After two-straight losses, the New England Patriots are searching for a “get right” game. A get right game for their quarterback, a get right game for their offense, and perhaps even a get right game for their coaching staff.
Enter the Cincinnati Bengals.
The denizens from the AFC North limp into Week 15 with a 1-12 record and are in the driver’s seat for the first overall selection in the 2020 NFL Draft. While visions of Joe Burrow and Chase Young are dancing in their fans’ heads, they do have a game to play this Sunday when the Patriots come to town.
This game certainly provides a get right opportunity for Tom Brady. The Bengals are one of the league’s worst passing defenses. Opposing passers have posted an Adjusted Net Yards per Attempt (ANY/A) of 7.7 against them this season, a mark which would place such a quarterback in the Top 10 of all qualified passers this year. As a team, their defensive DVOA (Defense-adjusted Value over Average) is 14.1%, which places the Bengals as the 30th ranked defense in the NFL.
But there is also an opportunity for the Patriots’ offense to right the ship in a different manner. The Bengals are among the league’s worst run defenses, by almost any metric. They allow 156.7 yards per game to opponents on the ground, worst in the league by over 15 yards per game. Of course, there is a game script component to this: With the Bengals losing 12 games, their opponents are often working the clock in late game situations, adding to those rushing numbers. But on a per carry basis, the Bengals also fare poorly. Cincinnati allows 4.9 yards per rushing attempt, and only four teams (Jacksonville, Carolina and Kansas City) have allowed more per attempt.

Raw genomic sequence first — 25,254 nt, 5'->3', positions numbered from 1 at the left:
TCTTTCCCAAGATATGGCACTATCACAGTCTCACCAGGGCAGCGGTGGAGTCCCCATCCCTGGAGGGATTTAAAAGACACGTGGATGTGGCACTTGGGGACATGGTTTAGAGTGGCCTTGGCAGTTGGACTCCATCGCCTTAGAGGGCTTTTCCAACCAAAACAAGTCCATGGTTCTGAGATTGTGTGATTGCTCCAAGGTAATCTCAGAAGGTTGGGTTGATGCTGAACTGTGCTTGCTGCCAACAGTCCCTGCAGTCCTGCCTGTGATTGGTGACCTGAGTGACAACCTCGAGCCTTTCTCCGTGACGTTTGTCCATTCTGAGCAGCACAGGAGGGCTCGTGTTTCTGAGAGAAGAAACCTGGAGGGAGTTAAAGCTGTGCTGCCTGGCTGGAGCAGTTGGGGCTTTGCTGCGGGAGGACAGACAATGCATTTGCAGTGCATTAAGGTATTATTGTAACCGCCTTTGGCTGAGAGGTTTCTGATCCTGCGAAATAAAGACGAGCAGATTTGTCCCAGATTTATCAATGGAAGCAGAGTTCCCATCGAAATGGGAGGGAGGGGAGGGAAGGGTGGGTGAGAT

Of course this begs a question about last week’s game but I digress…
This is also one of those moments in covering football where the film and the numbers match up well. Watching this defense on film you see plays where teams have success against them on the ground using both zone and gap/power schemes.
Thus pointing to a chance for the Patriots’ ground attack to get right this week.
Let’s start with some zone blocking designs. Last week against the Cleveland Browns the Bengals allowed 146 yards rushing and two touchdowns on the ground, and this play is a perfect example of some of Cincinnati’s struggles stopping the run this season. Facing a 1st and 10 late in the third quarter, the Browns run wide zone to the left side of their offense out of a pistol alignment:
Now, I am not the world’s foremost expert on run fits from a defensive perspective, but I know enough to understand that one of the linebackers here misses their assignment. Either rookie linebacker Germaine Pratt (#57) tries to cheat and backdoor this play, or veteran Nick Vigil (#59) overruns this play, but either way the backside A-Gap is completely open for the running back to exploit on a “bend” or cutback read. Nick Chubb (#24) does exactly that, bursting through the crease for a gain of 11 yards.